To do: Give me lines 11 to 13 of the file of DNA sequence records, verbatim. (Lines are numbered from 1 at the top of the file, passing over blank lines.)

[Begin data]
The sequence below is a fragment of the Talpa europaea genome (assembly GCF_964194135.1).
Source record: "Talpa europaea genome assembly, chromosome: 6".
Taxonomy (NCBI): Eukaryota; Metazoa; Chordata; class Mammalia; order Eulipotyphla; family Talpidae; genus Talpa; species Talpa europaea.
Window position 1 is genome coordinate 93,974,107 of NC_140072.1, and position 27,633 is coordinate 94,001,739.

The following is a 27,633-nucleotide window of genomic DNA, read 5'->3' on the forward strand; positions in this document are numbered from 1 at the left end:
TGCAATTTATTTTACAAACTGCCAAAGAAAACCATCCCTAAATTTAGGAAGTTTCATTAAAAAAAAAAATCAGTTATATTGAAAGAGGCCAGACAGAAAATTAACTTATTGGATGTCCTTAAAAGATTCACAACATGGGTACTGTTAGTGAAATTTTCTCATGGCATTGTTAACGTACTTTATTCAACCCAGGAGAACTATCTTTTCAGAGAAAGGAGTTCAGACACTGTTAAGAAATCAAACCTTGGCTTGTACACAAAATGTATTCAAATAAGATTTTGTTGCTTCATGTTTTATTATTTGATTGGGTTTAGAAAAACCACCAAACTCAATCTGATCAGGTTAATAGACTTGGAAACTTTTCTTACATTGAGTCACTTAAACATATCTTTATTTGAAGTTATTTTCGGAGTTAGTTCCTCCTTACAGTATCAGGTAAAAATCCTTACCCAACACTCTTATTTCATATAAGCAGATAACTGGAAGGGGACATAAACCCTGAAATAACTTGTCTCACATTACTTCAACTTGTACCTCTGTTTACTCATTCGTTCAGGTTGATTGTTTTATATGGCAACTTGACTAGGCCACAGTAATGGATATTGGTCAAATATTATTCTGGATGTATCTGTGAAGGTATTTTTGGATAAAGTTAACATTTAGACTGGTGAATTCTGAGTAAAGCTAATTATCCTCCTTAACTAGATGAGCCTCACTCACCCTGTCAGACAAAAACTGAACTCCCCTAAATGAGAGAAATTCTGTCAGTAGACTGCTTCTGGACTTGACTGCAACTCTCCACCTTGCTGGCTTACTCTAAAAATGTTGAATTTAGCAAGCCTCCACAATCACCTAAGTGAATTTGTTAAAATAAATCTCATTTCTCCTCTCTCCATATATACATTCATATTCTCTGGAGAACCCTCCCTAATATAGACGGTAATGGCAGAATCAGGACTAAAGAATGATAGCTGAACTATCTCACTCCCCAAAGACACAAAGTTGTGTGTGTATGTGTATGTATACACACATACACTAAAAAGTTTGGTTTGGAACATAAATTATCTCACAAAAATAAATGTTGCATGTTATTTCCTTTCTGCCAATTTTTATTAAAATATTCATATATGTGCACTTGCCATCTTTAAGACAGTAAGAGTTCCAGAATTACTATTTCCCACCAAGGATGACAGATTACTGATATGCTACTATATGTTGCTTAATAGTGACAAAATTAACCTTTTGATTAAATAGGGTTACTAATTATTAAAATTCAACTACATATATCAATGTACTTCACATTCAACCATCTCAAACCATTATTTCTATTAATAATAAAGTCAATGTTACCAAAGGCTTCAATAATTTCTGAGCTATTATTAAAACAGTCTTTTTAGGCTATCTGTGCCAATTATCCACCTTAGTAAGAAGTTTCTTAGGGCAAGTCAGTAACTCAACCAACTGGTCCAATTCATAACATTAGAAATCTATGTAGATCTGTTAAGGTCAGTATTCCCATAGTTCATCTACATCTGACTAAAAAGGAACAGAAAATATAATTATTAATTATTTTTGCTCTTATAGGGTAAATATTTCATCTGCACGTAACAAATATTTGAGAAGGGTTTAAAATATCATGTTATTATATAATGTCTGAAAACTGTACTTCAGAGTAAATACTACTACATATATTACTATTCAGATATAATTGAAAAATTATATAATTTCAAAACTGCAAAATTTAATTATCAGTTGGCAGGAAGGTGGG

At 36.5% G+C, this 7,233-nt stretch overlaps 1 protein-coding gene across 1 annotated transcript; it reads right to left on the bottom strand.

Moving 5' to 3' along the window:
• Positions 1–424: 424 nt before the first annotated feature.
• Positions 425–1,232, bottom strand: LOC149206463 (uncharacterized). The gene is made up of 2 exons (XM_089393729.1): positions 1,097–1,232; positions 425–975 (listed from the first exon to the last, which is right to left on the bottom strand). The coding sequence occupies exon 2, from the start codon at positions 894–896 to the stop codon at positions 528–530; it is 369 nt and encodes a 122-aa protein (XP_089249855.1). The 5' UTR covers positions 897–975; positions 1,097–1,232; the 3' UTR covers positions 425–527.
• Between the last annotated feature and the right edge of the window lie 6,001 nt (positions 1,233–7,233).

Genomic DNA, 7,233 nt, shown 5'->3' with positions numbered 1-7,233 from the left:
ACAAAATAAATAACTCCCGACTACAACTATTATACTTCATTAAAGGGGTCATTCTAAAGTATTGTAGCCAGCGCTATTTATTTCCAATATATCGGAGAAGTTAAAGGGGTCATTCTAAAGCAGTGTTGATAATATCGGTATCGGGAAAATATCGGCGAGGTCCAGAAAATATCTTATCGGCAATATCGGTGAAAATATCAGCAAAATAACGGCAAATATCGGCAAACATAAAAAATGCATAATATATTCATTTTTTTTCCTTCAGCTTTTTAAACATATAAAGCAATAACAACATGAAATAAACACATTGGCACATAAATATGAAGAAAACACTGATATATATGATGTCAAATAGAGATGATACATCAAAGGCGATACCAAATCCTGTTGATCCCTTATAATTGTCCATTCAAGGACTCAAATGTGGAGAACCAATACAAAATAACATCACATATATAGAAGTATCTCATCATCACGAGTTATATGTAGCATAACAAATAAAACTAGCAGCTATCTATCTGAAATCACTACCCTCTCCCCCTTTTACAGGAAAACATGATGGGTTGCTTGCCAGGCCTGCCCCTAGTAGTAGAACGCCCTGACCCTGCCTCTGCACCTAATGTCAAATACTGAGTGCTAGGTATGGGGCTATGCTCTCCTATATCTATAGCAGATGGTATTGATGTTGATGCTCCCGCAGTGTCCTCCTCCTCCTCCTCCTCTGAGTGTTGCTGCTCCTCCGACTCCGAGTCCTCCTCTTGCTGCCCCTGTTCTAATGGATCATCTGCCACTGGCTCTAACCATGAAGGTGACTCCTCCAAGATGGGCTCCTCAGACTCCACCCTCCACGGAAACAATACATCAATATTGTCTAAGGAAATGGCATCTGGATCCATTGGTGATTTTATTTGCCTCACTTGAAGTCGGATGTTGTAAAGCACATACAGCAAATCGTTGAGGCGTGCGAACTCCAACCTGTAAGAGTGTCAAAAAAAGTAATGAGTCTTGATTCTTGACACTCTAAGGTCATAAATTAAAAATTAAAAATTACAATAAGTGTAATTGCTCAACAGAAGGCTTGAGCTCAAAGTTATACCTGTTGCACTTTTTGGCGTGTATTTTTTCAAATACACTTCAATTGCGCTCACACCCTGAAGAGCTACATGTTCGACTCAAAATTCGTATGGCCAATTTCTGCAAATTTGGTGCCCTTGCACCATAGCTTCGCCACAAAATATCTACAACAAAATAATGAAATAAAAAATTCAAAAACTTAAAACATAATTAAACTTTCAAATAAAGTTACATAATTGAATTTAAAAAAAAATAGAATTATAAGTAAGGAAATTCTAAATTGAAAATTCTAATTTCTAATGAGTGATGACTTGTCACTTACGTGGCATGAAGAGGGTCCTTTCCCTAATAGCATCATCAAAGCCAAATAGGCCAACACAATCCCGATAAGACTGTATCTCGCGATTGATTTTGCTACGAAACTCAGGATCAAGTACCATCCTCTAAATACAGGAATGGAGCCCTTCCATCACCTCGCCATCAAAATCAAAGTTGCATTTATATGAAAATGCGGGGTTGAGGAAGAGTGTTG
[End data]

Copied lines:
• Between the last annotated feature and the right edge of the window lie 6,001 nt (positions 1,233–7,233).

Genomic DNA, 7,233 nt, shown 5'->3' with positions numbered 1-7,233 from the left:
ACAAAATAAATAACTCCCGACTACAACTATTATACTTCATTAAAGGGGTCATTCTAAAGTATTGTAGCCAGCGCTATTTATTTCCAATATATCGGAGAAGTTAAAGGGGTCATTCTAAAGCAGTGTTGATAATATCGGTATCGGGAAAATATCGGCGAGGTCCAGAAAATATCTTATCGGCAATATCGGTGAAAATATCAGCAAAATAACGGCAAATATCGGCAAACATAAAAAATGCATAATATATTCATTTTTTTTCCTTCAGCTTTTTAAACATATAAAGCAATAACAACATGAAATAAACACATTGGCACATAAATATGAAGAAAACACTGATATATATGATGTCAAATAGAGATGATACATCAAAGGCGATACCAAATCCTGTTGATCCCTTATAATTGTCCATTCAAGGACTCAAATGTGGAGAACCAATACAAAATAACATCACATATATAGAAGTATCTCATCATCACGAGTTATATGTAGCATAACAAATAAAACTAGCAGCTATCTATCTGAAATCACTACCCTCTCCCCCTTTTACAGGAAAACATGATGGGTTGCTTGCCAGGCCTGCCCCTAGTAGTAGAACGCCCTGACCCTGCCTCTGCACCTAATGTCAAATACTGAGTGCTAGGTATGGGGCTATGCTCTCCTATATCTATAGCAGATGGTATTGATGTTGATGCTCCCGCAGTGTCCTCCTCCTCCTCCTCCTCTGAGTGTTGCTGCTCCTCCGACTCCGAGTCCTCCTCTTGCTGCCCCTGTTCTAATGGATCATCTGCCACTGGCTCTAACCATGAAGGTGACTCCTCCAAGATGGGCTCCTCAGACTCCACCCTCCACGGAAACAATACATCAATATTGTCTAAGGAAATGGCATCTGGATCCATTGGTGATTTTATTTGCCTCACTTGAAGTCGGATGTTGTAAAGCACATACAGCAAATCGTTGAGGCGTGCGAACTCCAACCTGTAAGAGTGTCAAAAAAAGTAATGAGTCTTGATTCTTGACACTCTAAGGTCATAAATTAAAAATTAAAAATTACAATAAGTGTAATTGCTCAACAGAAGGCTTGAGCTCAAAGTTATACCTGTTGCACTTTTTGGCGTGTATTTTTTCAAATACACTTCAATTGCGCTCACACCCTGAAGAGCTACATGTTCGACTCAAAATTCGTATGGCCAATTTCTGCAAATTTGGTGCCCTTGCACCATAGCTTCGCCACAAAATATCTACAACAAAATAATGAAATAAAAAATTCAAAAACTTAAAACATAATTAAACTTTCAAATAAAGTTACATAATTGAATTTAAAAAAAAATAGAATTATAAGTAAGGAAATTCTAAATTGAAAATTCTAATTTCTAATGAGTGATGACTTGTCACTTACGTGGCATGAAGAGGGTCCTTTCCCTAATAGCATCATCAAAGCCAAATAGGCCAACACAATCCCGATAAGACTGTATCTCGCGATTGATTTTGCTACGAAACTCAGGATCAAGTACCATCCTCTAAATACAGGAATGGAGCCCTTCCATCACCTCGCCATCAAAATCAAAGTTGCATTTATATGAAAATGCGGGGTTGAGGAAGAGTGTTG